A male BBC reporter, Russell Joslin threw himself under a moving bus after accusing the corporation of covering up allegations that he was subjected to ”unwanted advances” by a female colleague, an inquest has revealed.
Joslin is said to have been ”absolutely furious” that the woman he complained about had confessed claims of sexual harassment in the wake of the Jimmy Savile scandal. An inquest in Leamington Spa, Warwickshire, heard that Mr Joslin, 50, died in hospital last October, three days after being struck by the moving bus.
He was said to have been been treated at a mental health unit in March last year. While presenting evidence to the inquest, Joslin’s father, Peter, said his son had become ”more and more concerned” about his alleged treatment by the unnamed woman”, the Telegraph of UK reporterd.
The deceased father had claimed that the female colleague had being putting pressure on his son since 2006 before the sorry incident took place.
”She threatened him that he would never work again or never get any higher. It did cause him a lot of problems. It became so important at the end, in the final few days. He became very, very concerned about the way the individual concerned was treating him and making his life so difficult, ” Peter told the inquest.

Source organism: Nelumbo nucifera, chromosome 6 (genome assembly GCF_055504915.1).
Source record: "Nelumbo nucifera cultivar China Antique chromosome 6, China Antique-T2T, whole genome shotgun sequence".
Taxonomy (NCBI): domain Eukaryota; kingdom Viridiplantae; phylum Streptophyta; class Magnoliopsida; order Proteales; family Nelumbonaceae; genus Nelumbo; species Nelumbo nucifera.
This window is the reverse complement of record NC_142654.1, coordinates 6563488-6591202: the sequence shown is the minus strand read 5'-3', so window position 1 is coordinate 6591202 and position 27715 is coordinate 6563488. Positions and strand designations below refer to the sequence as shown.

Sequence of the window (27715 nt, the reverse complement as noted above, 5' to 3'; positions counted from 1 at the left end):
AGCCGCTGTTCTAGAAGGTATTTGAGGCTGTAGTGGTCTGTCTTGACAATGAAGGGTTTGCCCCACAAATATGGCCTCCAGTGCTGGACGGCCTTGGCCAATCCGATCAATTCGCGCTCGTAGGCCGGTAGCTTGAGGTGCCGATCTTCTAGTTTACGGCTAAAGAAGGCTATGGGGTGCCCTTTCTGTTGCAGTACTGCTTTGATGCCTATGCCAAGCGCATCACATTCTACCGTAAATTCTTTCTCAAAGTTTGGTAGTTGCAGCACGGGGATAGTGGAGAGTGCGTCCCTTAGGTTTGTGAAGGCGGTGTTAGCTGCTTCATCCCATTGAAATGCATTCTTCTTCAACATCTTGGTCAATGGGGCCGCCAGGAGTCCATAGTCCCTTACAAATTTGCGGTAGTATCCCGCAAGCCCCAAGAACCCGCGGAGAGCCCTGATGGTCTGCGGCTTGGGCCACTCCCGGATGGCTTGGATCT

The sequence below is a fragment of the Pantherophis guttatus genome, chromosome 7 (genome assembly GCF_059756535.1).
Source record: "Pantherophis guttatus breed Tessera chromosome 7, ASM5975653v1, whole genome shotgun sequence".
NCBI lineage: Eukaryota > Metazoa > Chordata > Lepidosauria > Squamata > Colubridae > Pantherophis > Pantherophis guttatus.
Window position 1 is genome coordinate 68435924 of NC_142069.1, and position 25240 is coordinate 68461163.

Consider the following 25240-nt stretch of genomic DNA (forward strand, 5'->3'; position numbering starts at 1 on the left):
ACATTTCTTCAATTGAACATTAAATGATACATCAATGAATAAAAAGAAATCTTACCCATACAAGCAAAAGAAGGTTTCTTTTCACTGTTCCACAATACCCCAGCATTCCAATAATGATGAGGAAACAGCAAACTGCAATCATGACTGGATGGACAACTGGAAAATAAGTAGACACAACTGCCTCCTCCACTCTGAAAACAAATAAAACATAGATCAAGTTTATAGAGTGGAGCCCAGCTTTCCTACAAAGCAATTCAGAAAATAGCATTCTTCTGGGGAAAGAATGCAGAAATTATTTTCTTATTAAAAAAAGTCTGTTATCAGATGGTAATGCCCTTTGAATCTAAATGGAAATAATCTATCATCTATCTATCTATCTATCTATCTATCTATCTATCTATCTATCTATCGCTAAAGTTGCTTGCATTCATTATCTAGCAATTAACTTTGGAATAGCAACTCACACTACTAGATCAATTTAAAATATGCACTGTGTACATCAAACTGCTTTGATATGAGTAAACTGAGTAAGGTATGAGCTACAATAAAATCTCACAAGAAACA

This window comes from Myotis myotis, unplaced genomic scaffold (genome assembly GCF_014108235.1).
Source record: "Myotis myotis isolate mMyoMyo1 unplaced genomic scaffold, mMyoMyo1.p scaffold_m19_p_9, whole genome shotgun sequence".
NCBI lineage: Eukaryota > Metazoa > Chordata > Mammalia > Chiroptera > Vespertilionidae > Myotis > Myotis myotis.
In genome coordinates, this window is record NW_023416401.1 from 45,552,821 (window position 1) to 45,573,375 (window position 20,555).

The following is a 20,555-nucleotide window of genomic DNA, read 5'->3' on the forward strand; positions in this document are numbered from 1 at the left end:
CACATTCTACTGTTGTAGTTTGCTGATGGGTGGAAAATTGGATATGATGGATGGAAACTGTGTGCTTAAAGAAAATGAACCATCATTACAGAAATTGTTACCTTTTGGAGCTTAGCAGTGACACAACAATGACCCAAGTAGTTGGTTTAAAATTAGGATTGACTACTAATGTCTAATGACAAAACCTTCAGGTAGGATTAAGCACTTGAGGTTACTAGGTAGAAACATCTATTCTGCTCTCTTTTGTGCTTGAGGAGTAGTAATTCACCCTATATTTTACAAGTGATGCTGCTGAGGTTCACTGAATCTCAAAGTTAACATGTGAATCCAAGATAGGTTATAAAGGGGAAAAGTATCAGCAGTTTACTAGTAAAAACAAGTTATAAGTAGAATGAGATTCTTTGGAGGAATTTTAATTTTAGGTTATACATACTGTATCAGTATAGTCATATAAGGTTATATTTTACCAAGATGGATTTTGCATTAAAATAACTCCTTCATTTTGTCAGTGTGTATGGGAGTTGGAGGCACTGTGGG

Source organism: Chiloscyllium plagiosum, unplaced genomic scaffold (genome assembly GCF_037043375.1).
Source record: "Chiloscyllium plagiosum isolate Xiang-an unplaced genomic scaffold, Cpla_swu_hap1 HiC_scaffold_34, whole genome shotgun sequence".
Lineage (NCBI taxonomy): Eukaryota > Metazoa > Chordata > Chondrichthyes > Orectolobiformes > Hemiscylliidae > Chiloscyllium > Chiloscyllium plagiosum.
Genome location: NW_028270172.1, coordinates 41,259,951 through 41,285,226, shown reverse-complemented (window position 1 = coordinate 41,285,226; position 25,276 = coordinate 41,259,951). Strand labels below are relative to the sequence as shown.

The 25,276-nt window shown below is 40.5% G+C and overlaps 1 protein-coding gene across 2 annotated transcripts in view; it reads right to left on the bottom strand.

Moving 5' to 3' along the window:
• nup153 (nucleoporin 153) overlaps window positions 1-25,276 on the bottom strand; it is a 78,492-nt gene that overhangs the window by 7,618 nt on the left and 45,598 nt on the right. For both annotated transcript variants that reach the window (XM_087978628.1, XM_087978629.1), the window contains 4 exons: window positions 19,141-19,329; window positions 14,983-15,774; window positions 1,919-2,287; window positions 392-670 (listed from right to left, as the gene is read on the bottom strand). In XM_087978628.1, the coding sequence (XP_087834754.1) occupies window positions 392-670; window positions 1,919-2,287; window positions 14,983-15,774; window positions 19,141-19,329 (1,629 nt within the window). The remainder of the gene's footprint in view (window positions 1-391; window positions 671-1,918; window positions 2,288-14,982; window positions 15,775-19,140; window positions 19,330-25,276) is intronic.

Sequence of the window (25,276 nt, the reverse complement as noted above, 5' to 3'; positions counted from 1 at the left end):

The Telegraph reported that in October 18 last year, a friend contacted the journalist’s father to warn him that his son had told him he was having suicidal thoughts.
“The following day the popular and well-liked reporter, who joined the BBC in 1997, suffered non-life-threatening injuries when he was struck by a bus, but was later found dead after being admitted to hospital in Warwick. A post-mortem examination found Mr Joslin died from asphyxiation after obstructing his own airway”, the newspaper reported.
The journalist’s family have said that his managers could have given him more help after he made allegations that he was sexually harassed by a woman. BBC wadded into matter later by appointing external consultant Lesley Granger to investigate the matter. Granger told the inquest Mr Joslin alleged that the colleague had become “very unpleasant” after he declined her advances during 2006.
“During April 2006, Mr Joslin claimed to have received a voicemail message in which threats were made. In March last year, the reporter had two conversations with a case manager and had expected that his claims would then appear in a report prepared for BBC management.
In reaching a verdict that Joslin took his own life, coroner Louise Hunt said “multiple factors” appeared to have affected him. “We know from the medical evidence that Russell was paranoid. He had had a lack of sleep, there was a lack of career progression and he was frustrated with the situation with the colleague. I don’t think one of those factors can be split out. In my view they were all relevant and inter-played together, ” the coroner said.